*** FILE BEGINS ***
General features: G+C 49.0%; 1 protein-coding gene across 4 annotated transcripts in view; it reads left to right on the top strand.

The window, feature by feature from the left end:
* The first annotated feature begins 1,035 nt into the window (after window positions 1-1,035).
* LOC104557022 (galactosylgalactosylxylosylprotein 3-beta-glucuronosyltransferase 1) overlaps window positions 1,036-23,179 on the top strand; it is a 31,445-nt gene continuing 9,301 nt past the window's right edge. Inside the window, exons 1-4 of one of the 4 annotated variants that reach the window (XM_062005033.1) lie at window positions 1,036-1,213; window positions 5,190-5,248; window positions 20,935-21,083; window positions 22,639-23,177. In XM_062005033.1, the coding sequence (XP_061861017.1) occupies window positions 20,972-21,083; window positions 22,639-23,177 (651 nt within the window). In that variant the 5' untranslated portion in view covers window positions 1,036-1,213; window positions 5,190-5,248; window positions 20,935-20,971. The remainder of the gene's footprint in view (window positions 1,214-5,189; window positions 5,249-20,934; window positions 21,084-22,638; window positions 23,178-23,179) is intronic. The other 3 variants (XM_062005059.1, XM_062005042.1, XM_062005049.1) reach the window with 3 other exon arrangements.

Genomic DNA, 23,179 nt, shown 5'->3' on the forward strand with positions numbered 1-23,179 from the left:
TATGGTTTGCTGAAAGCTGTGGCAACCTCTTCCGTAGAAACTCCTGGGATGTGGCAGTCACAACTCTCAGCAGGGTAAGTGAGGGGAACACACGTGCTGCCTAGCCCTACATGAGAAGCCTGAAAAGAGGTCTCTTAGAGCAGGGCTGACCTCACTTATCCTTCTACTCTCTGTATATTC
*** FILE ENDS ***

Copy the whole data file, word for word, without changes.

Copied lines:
General features: G+C 49.0%; 1 protein-coding gene across 4 annotated transcripts in view; it reads left to right on the top strand.

The window, feature by feature from the left end:
* The first annotated feature begins 1,035 nt into the window (after window positions 1-1,035).
* LOC104557022 (galactosylgalactosylxylosylprotein 3-beta-glucuronosyltransferase 1) overlaps window positions 1,036-23,179 on the top strand; it is a 31,445-nt gene continuing 9,301 nt past the window's right edge. Inside the window, exons 1-4 of one of the 4 annotated variants that reach the window (XM_062005033.1) lie at window positions 1,036-1,213; window positions 5,190-5,248; window positions 20,935-21,083; window positions 22,639-23,177. In XM_062005033.1, the coding sequence (XP_061861017.1) occupies window positions 20,972-21,083; window positions 22,639-23,177 (651 nt within the window). In that variant the 5' untranslated portion in view covers window positions 1,036-1,213; window positions 5,190-5,248; window positions 20,935-20,971. The remainder of the gene's footprint in view (window positions 1,214-5,189; window positions 5,249-20,934; window positions 21,084-22,638; window positions 23,178-23,179) is intronic. The other 3 variants (XM_062005059.1, XM_062005042.1, XM_062005049.1) reach the window with 3 other exon arrangements.

Genomic DNA, 23,179 nt, shown 5'->3' on the forward strand with positions numbered 1-23,179 from the left:
TATGGTTTGCTGAAAGCTGTGGCAACCTCTTCCGTAGAAACTCCTGGGATGTGGCAGTCACAACTCTCAGCAGGGTAAGTGAGGGGAACACACGTGCTGCCTAGCCCTACATGAGAAGCCTGAAAAGAGGTCTCTTAGAGCAGGGCTGACCTCACTTATCCTTCTACTCTCTGTATATTC